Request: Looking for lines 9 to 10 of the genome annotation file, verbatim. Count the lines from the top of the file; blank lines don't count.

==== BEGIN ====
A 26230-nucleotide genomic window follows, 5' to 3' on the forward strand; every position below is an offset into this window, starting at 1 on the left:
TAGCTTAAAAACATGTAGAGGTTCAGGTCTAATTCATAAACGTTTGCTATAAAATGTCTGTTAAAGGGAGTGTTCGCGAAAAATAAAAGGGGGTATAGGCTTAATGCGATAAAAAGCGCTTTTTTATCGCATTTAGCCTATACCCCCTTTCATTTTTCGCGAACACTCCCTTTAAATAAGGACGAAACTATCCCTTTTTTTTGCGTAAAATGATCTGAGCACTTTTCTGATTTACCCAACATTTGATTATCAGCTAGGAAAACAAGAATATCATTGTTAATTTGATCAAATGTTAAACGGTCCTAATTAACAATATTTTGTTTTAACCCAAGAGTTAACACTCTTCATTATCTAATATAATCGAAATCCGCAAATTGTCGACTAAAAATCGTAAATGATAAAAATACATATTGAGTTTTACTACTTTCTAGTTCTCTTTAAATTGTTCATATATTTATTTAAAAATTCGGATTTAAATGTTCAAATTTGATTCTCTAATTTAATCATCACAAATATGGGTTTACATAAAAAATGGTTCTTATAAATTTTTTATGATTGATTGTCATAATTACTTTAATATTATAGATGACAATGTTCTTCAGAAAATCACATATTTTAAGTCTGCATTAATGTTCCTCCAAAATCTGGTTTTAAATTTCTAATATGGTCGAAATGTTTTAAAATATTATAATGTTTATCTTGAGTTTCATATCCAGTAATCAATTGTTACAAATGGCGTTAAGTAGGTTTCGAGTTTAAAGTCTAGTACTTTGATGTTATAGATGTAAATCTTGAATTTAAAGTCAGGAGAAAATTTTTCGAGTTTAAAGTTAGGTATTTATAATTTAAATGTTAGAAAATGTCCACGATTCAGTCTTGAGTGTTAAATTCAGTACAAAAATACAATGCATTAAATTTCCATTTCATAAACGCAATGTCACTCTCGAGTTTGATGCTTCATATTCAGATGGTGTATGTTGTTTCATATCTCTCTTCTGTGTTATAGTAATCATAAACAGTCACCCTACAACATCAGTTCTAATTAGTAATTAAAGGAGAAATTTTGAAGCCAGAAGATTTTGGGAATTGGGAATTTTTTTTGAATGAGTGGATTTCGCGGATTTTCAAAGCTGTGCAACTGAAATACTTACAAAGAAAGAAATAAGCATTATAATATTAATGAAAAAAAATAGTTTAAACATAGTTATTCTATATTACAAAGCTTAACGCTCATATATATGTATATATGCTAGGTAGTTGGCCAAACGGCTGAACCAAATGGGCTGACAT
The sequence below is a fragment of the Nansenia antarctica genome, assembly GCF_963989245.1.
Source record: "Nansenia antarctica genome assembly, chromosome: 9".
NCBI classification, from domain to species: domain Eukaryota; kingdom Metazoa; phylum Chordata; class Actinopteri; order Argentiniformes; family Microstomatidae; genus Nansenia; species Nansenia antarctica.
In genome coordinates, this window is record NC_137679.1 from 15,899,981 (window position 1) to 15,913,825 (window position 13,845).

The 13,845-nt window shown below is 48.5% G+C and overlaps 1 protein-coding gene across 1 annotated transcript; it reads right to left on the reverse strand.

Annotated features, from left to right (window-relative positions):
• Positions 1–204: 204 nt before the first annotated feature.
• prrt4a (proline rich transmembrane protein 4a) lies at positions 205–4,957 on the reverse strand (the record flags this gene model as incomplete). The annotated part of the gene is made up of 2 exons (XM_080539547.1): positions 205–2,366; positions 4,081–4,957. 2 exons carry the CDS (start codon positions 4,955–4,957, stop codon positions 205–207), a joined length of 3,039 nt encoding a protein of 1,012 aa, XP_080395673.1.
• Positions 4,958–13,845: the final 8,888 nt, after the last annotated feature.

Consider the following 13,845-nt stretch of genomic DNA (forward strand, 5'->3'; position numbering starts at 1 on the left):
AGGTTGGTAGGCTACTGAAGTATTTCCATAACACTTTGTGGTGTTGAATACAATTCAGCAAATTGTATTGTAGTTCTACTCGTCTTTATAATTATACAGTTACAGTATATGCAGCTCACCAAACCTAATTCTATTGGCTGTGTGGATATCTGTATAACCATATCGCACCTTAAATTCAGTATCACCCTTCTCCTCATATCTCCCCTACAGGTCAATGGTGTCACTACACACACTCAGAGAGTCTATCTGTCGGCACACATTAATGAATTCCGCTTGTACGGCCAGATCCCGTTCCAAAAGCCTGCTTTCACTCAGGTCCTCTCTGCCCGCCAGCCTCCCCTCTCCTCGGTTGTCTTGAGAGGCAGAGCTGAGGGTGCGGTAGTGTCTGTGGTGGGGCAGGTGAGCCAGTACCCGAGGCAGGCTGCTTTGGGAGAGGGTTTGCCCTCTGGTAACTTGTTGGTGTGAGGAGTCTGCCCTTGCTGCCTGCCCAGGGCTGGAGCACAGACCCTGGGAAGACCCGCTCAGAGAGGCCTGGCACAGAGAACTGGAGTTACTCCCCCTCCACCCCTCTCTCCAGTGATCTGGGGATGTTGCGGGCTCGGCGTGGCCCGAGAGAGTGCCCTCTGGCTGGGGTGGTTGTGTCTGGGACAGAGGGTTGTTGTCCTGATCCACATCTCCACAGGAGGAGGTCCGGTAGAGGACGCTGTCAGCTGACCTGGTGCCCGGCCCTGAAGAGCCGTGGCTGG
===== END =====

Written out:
• Positions 1–204: 204 nt before the first annotated feature.
• prrt4a (proline rich transmembrane protein 4a) lies at positions 205–4,957 on the reverse strand (the record flags this gene model as incomplete). The annotated part of the gene is made up of 2 exons (XM_080539547.1): positions 205–2,366; positions 4,081–4,957. 2 exons carry the CDS (start codon positions 4,955–4,957, stop codon positions 205–207), a joined length of 3,039 nt encoding a protein of 1,012 aa, XP_080395673.1.